In addition to changes in PO2, the loading and unloading reactions are influenced by changes in the affinity of hemoglobin for oxygen. Such changes ensure that active skeletal muscles will receive more oxygen from the blood than they do at rest. This occurs as a result of the lowered pH and increased temperature in exercising muscles.
The affinity is decreased when the pH is lowered and increased when the pH is raised; this is called the Bohr effect. When the affinity of hemoglobin for oxygen is reduced, there is slightly less loading of the blood with oxygen in the lungs but greater unloading of oxygen in the tissues. The net effect is that the tissues receive more oxygen when the blood pH is lowered (table 16.8). Since the pH can be decreased by carbon dioxide (through the formation of carbonic acid), the Bohr effect helps to provide more oxygen to the tissues when their carbon dioxide output is increased by a faster metabolism.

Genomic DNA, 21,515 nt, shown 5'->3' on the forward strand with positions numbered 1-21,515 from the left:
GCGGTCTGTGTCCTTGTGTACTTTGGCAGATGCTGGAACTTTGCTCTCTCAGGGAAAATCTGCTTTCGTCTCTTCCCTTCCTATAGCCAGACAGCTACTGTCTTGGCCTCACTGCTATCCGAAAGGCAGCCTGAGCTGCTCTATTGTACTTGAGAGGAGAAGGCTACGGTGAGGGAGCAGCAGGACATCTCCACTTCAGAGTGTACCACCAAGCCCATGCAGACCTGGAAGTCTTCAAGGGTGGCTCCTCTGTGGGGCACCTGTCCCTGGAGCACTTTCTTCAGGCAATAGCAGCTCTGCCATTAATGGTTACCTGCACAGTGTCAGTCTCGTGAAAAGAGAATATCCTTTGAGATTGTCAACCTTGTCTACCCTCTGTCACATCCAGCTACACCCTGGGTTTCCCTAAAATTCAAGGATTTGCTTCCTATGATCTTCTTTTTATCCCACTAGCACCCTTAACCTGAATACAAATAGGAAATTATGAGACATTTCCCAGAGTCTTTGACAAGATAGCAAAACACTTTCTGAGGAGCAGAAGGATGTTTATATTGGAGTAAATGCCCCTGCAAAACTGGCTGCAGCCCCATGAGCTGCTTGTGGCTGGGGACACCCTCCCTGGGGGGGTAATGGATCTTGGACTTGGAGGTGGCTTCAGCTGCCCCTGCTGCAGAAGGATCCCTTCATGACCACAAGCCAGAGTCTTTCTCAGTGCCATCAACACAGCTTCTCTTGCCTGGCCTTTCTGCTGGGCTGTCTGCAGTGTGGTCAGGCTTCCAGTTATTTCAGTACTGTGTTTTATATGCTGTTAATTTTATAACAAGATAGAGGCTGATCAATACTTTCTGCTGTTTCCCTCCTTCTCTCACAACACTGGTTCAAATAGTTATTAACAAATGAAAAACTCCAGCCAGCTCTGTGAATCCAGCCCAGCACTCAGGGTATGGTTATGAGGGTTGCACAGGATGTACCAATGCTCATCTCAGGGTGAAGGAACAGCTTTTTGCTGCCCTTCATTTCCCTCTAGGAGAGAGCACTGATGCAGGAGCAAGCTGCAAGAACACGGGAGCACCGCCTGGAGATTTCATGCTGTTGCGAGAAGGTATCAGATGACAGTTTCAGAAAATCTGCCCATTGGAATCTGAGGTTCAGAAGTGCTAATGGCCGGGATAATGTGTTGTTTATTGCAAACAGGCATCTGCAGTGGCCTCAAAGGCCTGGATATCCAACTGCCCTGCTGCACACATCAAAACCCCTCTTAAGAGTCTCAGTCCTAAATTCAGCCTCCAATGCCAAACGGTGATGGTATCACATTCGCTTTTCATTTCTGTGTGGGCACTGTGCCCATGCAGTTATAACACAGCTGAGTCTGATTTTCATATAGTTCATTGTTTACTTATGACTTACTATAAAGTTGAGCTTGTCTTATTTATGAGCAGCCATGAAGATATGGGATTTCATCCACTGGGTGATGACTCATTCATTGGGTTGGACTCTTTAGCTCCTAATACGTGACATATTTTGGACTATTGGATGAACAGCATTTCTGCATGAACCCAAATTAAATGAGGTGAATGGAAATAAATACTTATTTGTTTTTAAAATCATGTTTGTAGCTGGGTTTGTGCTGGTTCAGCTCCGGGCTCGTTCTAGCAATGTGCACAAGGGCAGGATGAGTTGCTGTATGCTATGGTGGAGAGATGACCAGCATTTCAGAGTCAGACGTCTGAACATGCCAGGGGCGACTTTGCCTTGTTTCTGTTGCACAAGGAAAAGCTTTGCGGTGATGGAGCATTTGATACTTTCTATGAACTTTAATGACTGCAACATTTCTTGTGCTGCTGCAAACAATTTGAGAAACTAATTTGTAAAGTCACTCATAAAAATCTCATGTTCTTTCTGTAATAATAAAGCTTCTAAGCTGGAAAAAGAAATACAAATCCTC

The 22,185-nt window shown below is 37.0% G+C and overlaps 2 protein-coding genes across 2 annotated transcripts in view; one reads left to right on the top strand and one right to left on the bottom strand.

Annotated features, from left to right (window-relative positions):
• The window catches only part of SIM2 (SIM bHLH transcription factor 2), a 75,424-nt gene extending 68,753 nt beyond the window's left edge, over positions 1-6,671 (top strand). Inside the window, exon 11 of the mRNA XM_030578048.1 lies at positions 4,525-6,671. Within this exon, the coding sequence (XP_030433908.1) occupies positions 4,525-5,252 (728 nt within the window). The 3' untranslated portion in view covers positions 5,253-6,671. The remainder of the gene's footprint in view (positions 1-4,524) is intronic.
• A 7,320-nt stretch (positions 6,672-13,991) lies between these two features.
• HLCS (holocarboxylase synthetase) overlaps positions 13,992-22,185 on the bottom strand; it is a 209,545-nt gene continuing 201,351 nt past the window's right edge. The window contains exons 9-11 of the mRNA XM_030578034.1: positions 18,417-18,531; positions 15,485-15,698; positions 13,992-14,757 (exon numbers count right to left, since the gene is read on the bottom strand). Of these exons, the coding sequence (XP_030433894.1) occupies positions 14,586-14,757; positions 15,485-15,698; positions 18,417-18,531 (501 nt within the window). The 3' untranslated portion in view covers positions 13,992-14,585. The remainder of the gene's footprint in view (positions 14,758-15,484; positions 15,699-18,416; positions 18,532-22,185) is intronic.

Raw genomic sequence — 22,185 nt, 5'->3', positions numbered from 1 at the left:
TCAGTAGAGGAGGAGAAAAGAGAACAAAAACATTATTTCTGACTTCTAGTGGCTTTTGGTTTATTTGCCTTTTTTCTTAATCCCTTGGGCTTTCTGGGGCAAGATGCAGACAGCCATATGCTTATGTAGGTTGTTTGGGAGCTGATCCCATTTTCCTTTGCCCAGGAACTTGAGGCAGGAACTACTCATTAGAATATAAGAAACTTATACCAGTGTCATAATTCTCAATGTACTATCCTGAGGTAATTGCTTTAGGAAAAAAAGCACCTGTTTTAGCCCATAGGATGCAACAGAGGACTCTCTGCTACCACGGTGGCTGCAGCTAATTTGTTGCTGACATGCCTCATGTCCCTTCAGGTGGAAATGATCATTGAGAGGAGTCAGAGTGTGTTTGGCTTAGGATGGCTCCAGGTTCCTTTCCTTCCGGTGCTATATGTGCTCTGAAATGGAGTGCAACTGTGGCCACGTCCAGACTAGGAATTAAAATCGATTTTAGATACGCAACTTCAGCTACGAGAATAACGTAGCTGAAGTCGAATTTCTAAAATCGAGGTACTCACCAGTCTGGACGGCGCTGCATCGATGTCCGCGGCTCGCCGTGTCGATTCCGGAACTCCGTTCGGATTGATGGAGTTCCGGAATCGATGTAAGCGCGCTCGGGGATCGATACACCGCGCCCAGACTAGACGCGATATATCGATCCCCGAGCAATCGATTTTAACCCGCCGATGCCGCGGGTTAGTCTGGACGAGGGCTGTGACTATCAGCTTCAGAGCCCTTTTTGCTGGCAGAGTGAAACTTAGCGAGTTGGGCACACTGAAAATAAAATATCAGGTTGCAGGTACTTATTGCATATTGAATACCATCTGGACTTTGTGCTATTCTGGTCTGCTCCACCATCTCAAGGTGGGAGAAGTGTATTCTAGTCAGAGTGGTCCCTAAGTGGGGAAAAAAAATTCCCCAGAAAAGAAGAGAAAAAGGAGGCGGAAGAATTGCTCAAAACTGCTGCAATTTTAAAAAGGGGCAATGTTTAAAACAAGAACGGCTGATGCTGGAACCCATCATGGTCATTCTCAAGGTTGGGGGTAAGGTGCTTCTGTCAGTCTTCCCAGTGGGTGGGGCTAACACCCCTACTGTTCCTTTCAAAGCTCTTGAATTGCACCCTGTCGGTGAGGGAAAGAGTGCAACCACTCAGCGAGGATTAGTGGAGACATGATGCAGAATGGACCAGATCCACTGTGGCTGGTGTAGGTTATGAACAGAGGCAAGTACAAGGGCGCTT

When oxyhemoglobin dissociation curves are graphed at different pH values, the dissociation curve is seen to be shifted to the right by a lowering of pH and shifted to the left by a rise in pH (fig. 16.35). If the percent unloading is calculated (by subtracting the percent oxyhemoglobin saturation for arterial and venous blood), it will be seen that a shift to the right of the curve indicates a greater unloading of oxygen. A shift to the left, conversely, indicates less unloading but slightly more oxygen loading in the lungs.
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